By Gary Heatly
It was a tough Women’s Six Nations opener for Scotland at Castle Park in Doncaster on Saturday afternoon, but Bryan Easson’s charges have to dust themselves down quickly.
The 52-10 reverse means that their final Pool A match with Italy is, as was always likely to be the case, a big one on April 17 at Scotstoun in Glasgow.
Finals Day is then on April 24, but all eyes are on Italy, so here are six takeaways from the England match…
The team cannot afford another slow start
Scotland were 12-0 down against England after just 18 minutes and that was always going to be hard to come back from. Key to a good start in any match is how you exit and the Scots did not do that well enough which invited pressure onto them. The first 20 minutes it has to be about getting the basics right and settling into structures and patterns of play.
The second-row pairing showed promise
With Sarah Bonar stepping back from Scotland duty currently to concentrate on Army training, Emma Wassell has lost her second-row partner. She was joined in the second-row on Saturday by Louise McMillan who has usually played in the back-row. However, the Hillhead/Jordanhill player fitted in well there and the lineout went well as they linked with hooker Lana Skeldon – something to build on.
Belief still has to improve
During the week leading up to the match Scotland Vice-Captain Helen Nelson had talked about the squad not putting the England players on a pedestal, stating “they are human at the end of the day”. Sadly, it took some of her team mates 40 minutes to realise that because when they did get at England after half-time they caused them problems, that comes down to individual belief and belief as a group and it still has to improve.
There is some good, young talent coming through
Twenty-year-old back-row Evie Gallagher’s debut was cut short, but she showed promise when she was on the pitch. The Stirling County player came on at half-time for injured skipper Rachel Malcolm and she was not overawed. She had to come off in the 63rd minute as part of the re-jig following a red card, but as one of four newbies named in the extended squad it will be interesting to see if others get a chance against Italy.
Discipline needs to be looked at
It was never really a fractious match, but Scotland conceded 10 penalties and saw one player red carded and two yellow carded. The way the game is being refereed worldwide at the moment there is just no margin for error and it is very hard to play when you are shorthanded. Against Italy Scotland will need to keep 15 players on the pitch if they are to get a win. No doubt discipline will be a hot topic in the next 13 days or so in camp.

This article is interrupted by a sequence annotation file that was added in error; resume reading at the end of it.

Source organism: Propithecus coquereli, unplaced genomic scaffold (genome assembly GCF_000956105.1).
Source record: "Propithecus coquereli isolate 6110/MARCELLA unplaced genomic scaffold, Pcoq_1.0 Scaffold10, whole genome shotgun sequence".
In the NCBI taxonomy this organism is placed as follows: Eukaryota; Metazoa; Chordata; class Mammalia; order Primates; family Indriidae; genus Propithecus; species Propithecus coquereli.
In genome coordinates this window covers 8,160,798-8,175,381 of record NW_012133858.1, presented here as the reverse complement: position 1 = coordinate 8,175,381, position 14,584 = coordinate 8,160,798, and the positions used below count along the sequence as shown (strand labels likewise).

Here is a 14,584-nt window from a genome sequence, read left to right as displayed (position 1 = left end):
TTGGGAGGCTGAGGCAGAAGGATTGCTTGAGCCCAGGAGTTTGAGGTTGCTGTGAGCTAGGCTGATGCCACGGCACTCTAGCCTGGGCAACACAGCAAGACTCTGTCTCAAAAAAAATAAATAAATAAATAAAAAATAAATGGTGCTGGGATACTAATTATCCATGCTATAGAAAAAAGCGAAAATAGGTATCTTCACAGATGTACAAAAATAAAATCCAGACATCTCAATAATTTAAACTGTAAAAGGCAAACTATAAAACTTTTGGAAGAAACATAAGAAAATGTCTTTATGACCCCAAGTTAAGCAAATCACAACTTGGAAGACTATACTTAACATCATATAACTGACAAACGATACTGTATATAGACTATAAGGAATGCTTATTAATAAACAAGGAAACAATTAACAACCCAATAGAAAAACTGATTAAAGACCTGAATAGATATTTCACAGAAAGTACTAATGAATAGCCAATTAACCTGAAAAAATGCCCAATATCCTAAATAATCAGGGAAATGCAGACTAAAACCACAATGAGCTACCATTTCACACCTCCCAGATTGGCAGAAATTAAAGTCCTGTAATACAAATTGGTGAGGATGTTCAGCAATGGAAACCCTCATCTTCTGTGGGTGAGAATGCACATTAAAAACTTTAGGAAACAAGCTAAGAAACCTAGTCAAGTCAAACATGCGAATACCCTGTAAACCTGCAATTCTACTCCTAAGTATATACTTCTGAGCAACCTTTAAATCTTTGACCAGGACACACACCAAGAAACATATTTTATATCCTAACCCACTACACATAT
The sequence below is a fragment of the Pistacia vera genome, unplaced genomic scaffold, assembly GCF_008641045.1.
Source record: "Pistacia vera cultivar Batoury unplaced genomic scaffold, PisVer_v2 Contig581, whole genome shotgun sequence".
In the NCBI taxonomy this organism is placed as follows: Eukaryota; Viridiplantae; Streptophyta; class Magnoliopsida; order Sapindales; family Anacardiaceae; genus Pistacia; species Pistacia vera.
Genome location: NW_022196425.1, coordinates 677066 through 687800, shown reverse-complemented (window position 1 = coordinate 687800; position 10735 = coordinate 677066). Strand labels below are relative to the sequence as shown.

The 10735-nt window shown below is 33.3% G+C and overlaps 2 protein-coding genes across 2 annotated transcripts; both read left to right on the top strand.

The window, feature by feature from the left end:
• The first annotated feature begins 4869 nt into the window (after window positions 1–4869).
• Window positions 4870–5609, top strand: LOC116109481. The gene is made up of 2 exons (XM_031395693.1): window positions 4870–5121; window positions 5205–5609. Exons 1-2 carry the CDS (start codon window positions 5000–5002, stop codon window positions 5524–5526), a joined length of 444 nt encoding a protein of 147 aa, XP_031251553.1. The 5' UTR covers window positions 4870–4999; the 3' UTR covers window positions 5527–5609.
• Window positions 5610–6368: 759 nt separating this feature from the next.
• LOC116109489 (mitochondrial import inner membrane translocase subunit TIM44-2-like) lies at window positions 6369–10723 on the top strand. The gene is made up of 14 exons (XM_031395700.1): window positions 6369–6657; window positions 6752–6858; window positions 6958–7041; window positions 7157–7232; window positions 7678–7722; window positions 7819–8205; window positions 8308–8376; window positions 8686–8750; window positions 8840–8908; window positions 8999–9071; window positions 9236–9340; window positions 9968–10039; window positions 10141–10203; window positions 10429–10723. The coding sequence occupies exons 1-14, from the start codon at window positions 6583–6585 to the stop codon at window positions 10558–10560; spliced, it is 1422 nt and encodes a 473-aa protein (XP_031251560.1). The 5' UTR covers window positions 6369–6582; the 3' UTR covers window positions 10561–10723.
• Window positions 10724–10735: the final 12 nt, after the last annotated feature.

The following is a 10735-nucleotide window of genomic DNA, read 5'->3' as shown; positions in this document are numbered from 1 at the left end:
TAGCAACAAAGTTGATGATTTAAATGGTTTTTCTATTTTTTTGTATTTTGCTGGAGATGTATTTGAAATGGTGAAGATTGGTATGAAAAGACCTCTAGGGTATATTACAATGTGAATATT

Belisle looked good at tighthead prop
Christine Belisle has mainly played second-row or back-row in her career to date, so with Megan Kennedy injured it was a big call to select her in the number three shirt versus England. However, it was proven to be the right call and the 27-year-old Cartha player gave as good as she got and showed why Easson and the Scotland coaching team rate her so highly – she certainly never takes a backward step.
— Women's Six Nations (@Womens6Nations) April 3, 2021
England: Tries: Packer (9), Riley (18), Davies (28), B Cleall (35), Breach (39), Rowland (44), P Cleall (71), Penalty try (seven points, 78). Cons: Scarratt 5 (9, 28, 35, 39, 44).
Scotland: Try: Smith (55). Pen: Nelson (23). Con: Nelson (55).
England: S McKenna; L Thompson, E Scarratt (C), L Tuima, J Breach; H Rowland, L Riley; V Cornborough, L Davies, B Cleall, A Ward, C O’Donnell, Z Aldcroft, M Packer, P Cleall. Subs: A Cokayne, D Harper, S Brown, H Millar-Mills, V Fleetwood, C MacDonald, M Jones, E Kildunne.
Scotland: C Rollie; R Shankland, H Smith, L Thomson, M Gaffney; H Nelson, M McDonald; L Bartlett, L Skeldon, C Belisle, E Wassell, L McMillan, R Malcolm (C), R McLachlan, S Cattigan. Subs: M Wright, P Muzambe, L Cockburn, E Gallagher, J Rettie, J Maxwell, S Law, L Musgrove.
A Groizeleau (France).
Thanks to Scottish Rugby and Six Nations/Inpho Photography for the main photos